Rowan Maher explores tunes of Egyptian cinema through its songs

Accompanied by seven musicians, Maher will present a series of songs from the known Egyptian films of the 2000s

A budding Egyptian designer and singer, Rowan Maher is gearing up for her 21 June concert at Room Art Space & Café in New Cairo. Maher will invite her audience to an adventure through films and their songs in the accompaniment of seven musicians: Hany Bedair (percussion), Youssef Sabaa (drums), Ebram Samir (bass guitar), Moataz Kamel (electric guitar), Wagdy El Fewy (piano), Moudy El Shafei (nay), and Ahmed El Qemery (kanoun).  

Dubbed Tunes of Egyptian Movies, the concert will feature songs from films produced in the 2000s with the best known titles, including Zay Ma Heya Hebaha from Mafia (2002) to music by Omar Khairat and originally performed by Medhat Saleh; El-Nour Makanoh Fel Qoloub (Light Is In Our Hearts), a title song from Amir El-Zalam (Prince of Darkness, 2002) to music by Khaled Hammad and also performed by Medhat Saleh; and Yally Nesset El-Gharam from Booha (2004) to music by Mohamed Saad who also performed and sang the title song as arranged by Mido Samir. Maher has performed only a couple of concerts with the new formation, but her interest in music and singing goes several years back.

As she underscored, songs from films hold a special place in her musical path since as a child and teenager she has been drawn to this art form while watching films of the 1990s and 2000s. “I grew up to those films. However, I also enjoy watching productions from the golden age of Egyptian cinema [1940s-1960s],” the singer told Ahram Online. As Maher explained, her love for music and singing began at an early age. “I have liked singing since I was six years old. I would sing in school and present solos during school performances. I joined the school choir, but I was also interested in dancing.”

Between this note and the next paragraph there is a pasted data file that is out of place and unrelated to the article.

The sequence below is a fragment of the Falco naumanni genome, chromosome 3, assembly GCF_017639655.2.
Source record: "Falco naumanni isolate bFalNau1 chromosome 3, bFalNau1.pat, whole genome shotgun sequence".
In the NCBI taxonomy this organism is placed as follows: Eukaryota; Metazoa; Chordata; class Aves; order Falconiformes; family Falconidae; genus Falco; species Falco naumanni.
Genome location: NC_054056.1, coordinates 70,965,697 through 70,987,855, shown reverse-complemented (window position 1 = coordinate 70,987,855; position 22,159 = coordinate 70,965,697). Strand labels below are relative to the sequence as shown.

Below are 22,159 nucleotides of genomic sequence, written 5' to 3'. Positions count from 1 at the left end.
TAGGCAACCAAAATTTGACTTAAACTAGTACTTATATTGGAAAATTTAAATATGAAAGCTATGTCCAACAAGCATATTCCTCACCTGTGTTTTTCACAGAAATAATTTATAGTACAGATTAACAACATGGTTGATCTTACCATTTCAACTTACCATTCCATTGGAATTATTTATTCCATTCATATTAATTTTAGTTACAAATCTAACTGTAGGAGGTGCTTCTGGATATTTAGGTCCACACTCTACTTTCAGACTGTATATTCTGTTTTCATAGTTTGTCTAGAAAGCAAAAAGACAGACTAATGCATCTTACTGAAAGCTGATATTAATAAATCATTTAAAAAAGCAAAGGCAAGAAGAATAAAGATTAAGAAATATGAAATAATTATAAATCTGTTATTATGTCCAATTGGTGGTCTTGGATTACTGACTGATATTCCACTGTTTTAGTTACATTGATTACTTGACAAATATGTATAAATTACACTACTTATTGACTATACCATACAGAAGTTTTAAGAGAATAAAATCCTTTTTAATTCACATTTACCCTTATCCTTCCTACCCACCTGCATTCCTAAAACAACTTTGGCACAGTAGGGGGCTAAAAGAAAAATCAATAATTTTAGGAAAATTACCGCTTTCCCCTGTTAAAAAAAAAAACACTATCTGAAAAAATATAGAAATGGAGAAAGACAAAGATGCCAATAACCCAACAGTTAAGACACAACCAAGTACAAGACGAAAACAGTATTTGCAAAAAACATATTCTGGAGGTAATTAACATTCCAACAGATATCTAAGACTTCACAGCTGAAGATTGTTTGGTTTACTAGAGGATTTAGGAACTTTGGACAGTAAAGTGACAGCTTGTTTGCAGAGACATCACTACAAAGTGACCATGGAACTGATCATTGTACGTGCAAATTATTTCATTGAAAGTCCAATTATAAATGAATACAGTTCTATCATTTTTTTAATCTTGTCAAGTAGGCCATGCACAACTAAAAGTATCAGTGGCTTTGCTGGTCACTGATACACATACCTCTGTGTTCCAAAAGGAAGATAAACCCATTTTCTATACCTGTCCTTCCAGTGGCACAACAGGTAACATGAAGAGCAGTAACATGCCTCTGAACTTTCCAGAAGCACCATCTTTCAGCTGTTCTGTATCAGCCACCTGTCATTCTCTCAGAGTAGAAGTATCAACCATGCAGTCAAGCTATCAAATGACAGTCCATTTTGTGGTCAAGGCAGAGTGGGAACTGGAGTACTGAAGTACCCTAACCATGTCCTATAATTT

Rowan Maher

 As she continued to sing, her voice attracted the attention of many ears. Soon she began singing at one of the sporting clubs and a variety of events, followed by performances at El Sawy Culturewheel, Cairo Opera House, Bibliotheca Alexandrina, among others. She also joined the Robabekya band as a lead singer. During her studies at the American University in Cairo’s Graphic Design department, Maher delved into music theory. She also entered a choir led by Nesma Mahgoub in one of her rare encounters with singing Western repertoire. In Ramadan, Maher performed in an online concert organised by Vodafone. 

“My heart is definitely more fond of Oriental music,” Maher said, explaining that this passion eventually led her to form her own band which in recent concerts focuses on songs from films, a theme she also presented in her latest concert that took place in March 2021 at Downtown’s Room Art Space & Café. “I wish there was more attention given to songs from films,” she commented, adding that in best cases the musicians toy with film scores rarely tackling songs from the whole soundtrack. 

Indeed, the idea of presenting film scores was a unique component of The Sound of Egypt Orchestra, founded and conducted by Ahmed Atef. Upon its formation in 2015, and in the first couple of years, the orchestra performed music from the well known older Egyptian movies. Later on, the vocalists, such as Hanan Mady and Aly El Haggar, joined the concerts gradually before the Orchestra started capitalising more on Hollywood film scores. As such, the unique territory of Egyptian films’ theme songs remains a vast ocean of opportunities for new musical explorations. 

Rowan Maher

 Though for the time being Maher sings covers, she hopes to create more original compositions in the near future. However, some original experiments have seen the light, among which is Sayem Walla Zay Kol Sana? (Are You Fasting or Is It Like Each Year?) which she released in Ramadan 2021 to many positive reviews from listeners on YouTube. Last year, Maher presented her take on Leonard Cohen’s hit Hallelujah, which in the past few years found its way to Arab musicians’ repertoire under the title Ya Elahi (Oh, God). 

Maher has also left her imprint in the music videos production, a natural mindset of a person equally involved in graphic design and music. In the field of design, Maher is now working at the AUC and has also created designs for a number of projects. “Graphic design is my main job, paralleled by music as a hobby. I am currently working on launching a production agency where those two fields will intersect,” she said. As she continues singing, Maher aspires to sing title songs for films and perform her repertoire with a grand orchestra. 

Rowan Maher

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